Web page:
War of the Rebellion: Serial 062 Page 0226 LOUISIANA AND THE TRANS-MISSISSIPPI. Chapter XLVI.

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HEADQUARTERS DEPARTMENT OF THE MISSOURI,

Saint Louis, Mo., February 2, 1864.

Colonel E. D. TOWNSEND,

Assistant Adjutant-General, Washington, D. C.:

I have the honor to acknowledge the receipt of your telegram from the General-in-Chief informing me that Alton, being in the State of Illinois, is now under the command of Major-General Heintzelman, commanding Northern Department. As you are aware, at Alton is situated the principal military prison in the West, and at which most of the criminals from this department are confined while undergoing sentence.

I respectfully ask that authority be given me to exercise, through the commanding officer, such control over the men confined there from this department as has heretofore been exercised by the department commander. This is necessary to prevent great delay in confining and discharging men. Moreover, if this was not granted the commanding officer of the Northern Department would be frequently called upon to exercise clemency in cases when all papers and other information in the case could only be found at these headquarters. I respectfully solicit your early attention to this matter, as I am informed the commanding officer at Alton takes the position that he can receive no orders or instructions from these headquarters.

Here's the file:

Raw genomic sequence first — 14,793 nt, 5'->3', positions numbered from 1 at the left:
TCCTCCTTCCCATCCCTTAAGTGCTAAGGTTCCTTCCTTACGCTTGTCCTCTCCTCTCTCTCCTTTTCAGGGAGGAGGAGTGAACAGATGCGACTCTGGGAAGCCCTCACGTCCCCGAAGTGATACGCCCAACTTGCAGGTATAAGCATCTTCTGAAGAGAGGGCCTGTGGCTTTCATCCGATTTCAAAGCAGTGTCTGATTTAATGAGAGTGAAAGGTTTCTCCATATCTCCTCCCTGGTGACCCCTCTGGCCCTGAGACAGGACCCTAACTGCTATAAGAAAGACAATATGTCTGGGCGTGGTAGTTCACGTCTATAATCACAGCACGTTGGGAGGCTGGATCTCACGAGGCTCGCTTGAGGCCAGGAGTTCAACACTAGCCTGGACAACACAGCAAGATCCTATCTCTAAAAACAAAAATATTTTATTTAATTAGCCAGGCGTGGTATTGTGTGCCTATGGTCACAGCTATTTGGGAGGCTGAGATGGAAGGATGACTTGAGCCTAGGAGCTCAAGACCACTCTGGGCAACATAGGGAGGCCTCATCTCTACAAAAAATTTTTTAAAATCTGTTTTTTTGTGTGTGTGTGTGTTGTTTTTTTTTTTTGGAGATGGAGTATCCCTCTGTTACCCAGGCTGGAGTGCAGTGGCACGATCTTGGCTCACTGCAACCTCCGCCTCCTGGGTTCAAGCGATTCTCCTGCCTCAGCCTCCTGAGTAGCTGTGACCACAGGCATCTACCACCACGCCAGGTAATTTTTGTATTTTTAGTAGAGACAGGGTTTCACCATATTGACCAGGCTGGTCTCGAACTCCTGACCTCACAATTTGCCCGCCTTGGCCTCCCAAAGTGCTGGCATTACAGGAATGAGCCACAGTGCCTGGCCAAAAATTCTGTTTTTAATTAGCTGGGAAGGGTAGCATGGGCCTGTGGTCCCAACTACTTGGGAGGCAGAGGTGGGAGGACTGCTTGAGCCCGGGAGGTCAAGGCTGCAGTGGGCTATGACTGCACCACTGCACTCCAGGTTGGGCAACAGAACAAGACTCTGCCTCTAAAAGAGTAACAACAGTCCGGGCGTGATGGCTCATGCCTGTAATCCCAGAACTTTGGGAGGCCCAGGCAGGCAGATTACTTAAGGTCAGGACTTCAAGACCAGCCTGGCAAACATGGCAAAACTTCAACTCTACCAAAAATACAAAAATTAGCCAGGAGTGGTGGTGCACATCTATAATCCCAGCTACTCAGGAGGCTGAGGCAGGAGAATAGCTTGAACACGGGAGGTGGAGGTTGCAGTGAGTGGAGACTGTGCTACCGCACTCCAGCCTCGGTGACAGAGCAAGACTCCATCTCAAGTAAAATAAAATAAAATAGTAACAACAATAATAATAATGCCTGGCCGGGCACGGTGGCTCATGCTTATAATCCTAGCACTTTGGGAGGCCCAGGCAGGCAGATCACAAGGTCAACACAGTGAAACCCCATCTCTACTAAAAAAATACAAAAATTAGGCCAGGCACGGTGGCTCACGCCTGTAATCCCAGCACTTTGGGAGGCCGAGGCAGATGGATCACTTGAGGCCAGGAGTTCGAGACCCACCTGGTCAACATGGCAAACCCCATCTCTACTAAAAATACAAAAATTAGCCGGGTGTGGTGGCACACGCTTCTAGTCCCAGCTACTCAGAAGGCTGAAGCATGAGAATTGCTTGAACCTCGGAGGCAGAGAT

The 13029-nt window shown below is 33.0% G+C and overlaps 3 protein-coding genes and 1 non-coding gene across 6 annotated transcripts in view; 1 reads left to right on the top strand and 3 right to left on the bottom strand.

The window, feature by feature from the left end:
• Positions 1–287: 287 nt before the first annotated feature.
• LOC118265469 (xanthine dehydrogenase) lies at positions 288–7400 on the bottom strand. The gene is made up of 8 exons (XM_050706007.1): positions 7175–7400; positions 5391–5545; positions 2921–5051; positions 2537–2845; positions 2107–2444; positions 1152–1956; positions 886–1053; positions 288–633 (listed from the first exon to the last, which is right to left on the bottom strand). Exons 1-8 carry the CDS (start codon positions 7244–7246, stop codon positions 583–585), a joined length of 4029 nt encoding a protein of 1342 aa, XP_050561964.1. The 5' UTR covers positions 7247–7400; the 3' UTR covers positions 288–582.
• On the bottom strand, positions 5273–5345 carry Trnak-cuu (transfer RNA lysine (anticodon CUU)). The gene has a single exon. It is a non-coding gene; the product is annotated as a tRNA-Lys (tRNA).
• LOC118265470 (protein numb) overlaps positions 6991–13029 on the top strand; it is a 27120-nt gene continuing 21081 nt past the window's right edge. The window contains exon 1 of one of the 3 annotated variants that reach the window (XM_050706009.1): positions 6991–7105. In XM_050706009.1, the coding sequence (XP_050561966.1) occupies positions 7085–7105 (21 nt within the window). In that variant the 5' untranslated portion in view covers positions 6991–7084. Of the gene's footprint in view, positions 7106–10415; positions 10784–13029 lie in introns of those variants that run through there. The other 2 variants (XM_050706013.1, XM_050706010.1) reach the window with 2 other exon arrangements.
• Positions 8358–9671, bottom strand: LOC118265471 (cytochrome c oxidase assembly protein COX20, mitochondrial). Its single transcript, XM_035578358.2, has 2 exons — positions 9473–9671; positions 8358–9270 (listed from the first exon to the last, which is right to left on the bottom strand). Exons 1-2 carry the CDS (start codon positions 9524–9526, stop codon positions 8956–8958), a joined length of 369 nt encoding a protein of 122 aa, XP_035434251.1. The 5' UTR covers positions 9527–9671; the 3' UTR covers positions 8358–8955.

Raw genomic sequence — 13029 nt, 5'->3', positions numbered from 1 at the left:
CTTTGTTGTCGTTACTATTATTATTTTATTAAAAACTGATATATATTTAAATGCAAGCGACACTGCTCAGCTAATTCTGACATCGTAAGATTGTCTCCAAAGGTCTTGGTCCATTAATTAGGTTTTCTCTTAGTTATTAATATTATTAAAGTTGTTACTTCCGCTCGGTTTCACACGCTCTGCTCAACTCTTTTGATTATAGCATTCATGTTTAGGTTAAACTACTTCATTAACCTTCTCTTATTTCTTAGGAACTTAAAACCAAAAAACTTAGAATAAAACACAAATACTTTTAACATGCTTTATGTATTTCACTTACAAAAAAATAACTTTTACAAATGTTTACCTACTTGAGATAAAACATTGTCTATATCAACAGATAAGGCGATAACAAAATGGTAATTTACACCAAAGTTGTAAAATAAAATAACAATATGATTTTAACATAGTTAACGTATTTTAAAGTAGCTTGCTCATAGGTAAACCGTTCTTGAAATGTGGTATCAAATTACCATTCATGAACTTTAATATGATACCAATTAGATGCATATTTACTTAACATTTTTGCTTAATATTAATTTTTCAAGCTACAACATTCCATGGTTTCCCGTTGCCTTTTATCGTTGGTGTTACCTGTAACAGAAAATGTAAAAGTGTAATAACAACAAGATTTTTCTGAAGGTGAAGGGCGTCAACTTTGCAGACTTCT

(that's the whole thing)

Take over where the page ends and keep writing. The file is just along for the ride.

I am, colonel, very respectfully, your obedient servant,

W. S. ROSECRANS,

Major-General, Commanding.

By O. D. GREENE,

Assistant Adjutant-General.

KANSAS CITY, MO., February 2, 1864.

Major O. D. GREENE,

Assistant Adjutant-General, Saint Louis, Mo.:

To whom shall I report with Companies L and M, Fifth Kansas Cavalry?

JAS. H. YOUNG,

Captain, Fifth Kansas Cavalry.

STEAMER NORTHERNER,

Mississippi River, Near Memphis, February 3, 1864.

General N. P. BANKS:

MY DEAR GENERAL: Inclosed I send you a brief memorandum containing some information in regard to Mobile, gleaned from a respectable German, who with his family are now on this boat en route for Chicago. He passed through the rebel lines by permission of the Right Reverend General Polk. From a brother-in-law of Postmaster Blair, by the name of Buckner, who was at Shreveport last month, I learn that the enemy is throwing up earth-works at that place, and mounting heavy guns on the same.

They have also constructed a strong raft, of the heaviest trees growing along the Red River, in the neighborhood of Alexandria. It is represented as being a half a mile in length. They anticipate a visitation from the Department of the Gulf during the present